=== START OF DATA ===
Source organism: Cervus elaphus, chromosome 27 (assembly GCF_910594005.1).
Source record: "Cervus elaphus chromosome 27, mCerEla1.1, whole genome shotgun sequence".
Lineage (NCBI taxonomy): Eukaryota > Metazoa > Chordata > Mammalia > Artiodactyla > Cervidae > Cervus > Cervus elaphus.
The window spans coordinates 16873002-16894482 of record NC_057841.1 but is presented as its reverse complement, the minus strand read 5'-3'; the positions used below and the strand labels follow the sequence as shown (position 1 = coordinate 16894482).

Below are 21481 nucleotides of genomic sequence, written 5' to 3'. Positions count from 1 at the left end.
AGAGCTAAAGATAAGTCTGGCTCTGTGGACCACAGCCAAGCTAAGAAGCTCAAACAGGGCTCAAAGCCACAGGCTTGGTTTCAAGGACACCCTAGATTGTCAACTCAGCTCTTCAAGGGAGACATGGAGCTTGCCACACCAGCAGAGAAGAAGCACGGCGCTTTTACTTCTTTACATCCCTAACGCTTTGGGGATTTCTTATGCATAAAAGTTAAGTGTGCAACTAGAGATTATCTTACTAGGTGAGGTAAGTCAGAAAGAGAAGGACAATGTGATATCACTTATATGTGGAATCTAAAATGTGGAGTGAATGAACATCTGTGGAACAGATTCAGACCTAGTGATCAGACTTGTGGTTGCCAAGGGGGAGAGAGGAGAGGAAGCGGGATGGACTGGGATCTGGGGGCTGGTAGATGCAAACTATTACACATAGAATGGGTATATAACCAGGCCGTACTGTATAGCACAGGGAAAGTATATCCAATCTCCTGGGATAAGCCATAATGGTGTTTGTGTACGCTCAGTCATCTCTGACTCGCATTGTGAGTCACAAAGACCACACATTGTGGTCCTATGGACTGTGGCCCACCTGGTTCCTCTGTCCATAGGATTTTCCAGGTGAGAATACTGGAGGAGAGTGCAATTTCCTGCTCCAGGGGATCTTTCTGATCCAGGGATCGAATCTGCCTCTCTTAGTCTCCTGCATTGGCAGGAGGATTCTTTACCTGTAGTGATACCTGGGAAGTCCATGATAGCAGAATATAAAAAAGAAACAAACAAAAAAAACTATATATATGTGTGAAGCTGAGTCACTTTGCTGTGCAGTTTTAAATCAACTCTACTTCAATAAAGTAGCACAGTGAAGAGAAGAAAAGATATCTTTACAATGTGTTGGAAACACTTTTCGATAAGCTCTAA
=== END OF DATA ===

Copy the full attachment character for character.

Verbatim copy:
Source organism: Cervus elaphus, chromosome 27 (assembly GCF_910594005.1).
Source record: "Cervus elaphus chromosome 27, mCerEla1.1, whole genome shotgun sequence".
Lineage (NCBI taxonomy): Eukaryota > Metazoa > Chordata > Mammalia > Artiodactyla > Cervidae > Cervus > Cervus elaphus.
The window spans coordinates 16873002-16894482 of record NC_057841.1 but is presented as its reverse complement, the minus strand read 5'-3'; the positions used below and the strand labels follow the sequence as shown (position 1 = coordinate 16894482).

Below are 21481 nucleotides of genomic sequence, written 5' to 3'. Positions count from 1 at the left end.
AGAGCTAAAGATAAGTCTGGCTCTGTGGACCACAGCCAAGCTAAGAAGCTCAAACAGGGCTCAAAGCCACAGGCTTGGTTTCAAGGACACCCTAGATTGTCAACTCAGCTCTTCAAGGGAGACATGGAGCTTGCCACACCAGCAGAGAAGAAGCACGGCGCTTTTACTTCTTTACATCCCTAACGCTTTGGGGATTTCTTATGCATAAAAGTTAAGTGTGCAACTAGAGATTATCTTACTAGGTGAGGTAAGTCAGAAAGAGAAGGACAATGTGATATCACTTATATGTGGAATCTAAAATGTGGAGTGAATGAACATCTGTGGAACAGATTCAGACCTAGTGATCAGACTTGTGGTTGCCAAGGGGGAGAGAGGAGAGGAAGCGGGATGGACTGGGATCTGGGGGCTGGTAGATGCAAACTATTACACATAGAATGGGTATATAACCAGGCCGTACTGTATAGCACAGGGAAAGTATATCCAATCTCCTGGGATAAGCCATAATGGTGTTTGTGTACGCTCAGTCATCTCTGACTCGCATTGTGAGTCACAAAGACCACACATTGTGGTCCTATGGACTGTGGCCCACCTGGTTCCTCTGTCCATAGGATTTTCCAGGTGAGAATACTGGAGGAGAGTGCAATTTCCTGCTCCAGGGGATCTTTCTGATCCAGGGATCGAATCTGCCTCTCTTAGTCTCCTGCATTGGCAGGAGGATTCTTTACCTGTAGTGATACCTGGGAAGTCCATGATAGCAGAATATAAAAAAGAAACAAACAAAAAAAACTATATATATGTGTGAAGCTGAGTCACTTTGCTGTGCAGTTTTAAATCAACTCTACTTCAATAAAGTAGCACAGTGAAGAGAAGAAAAGATATCTTTACAATGTGTTGGAAACACTTTTCGATAAGCTCTAA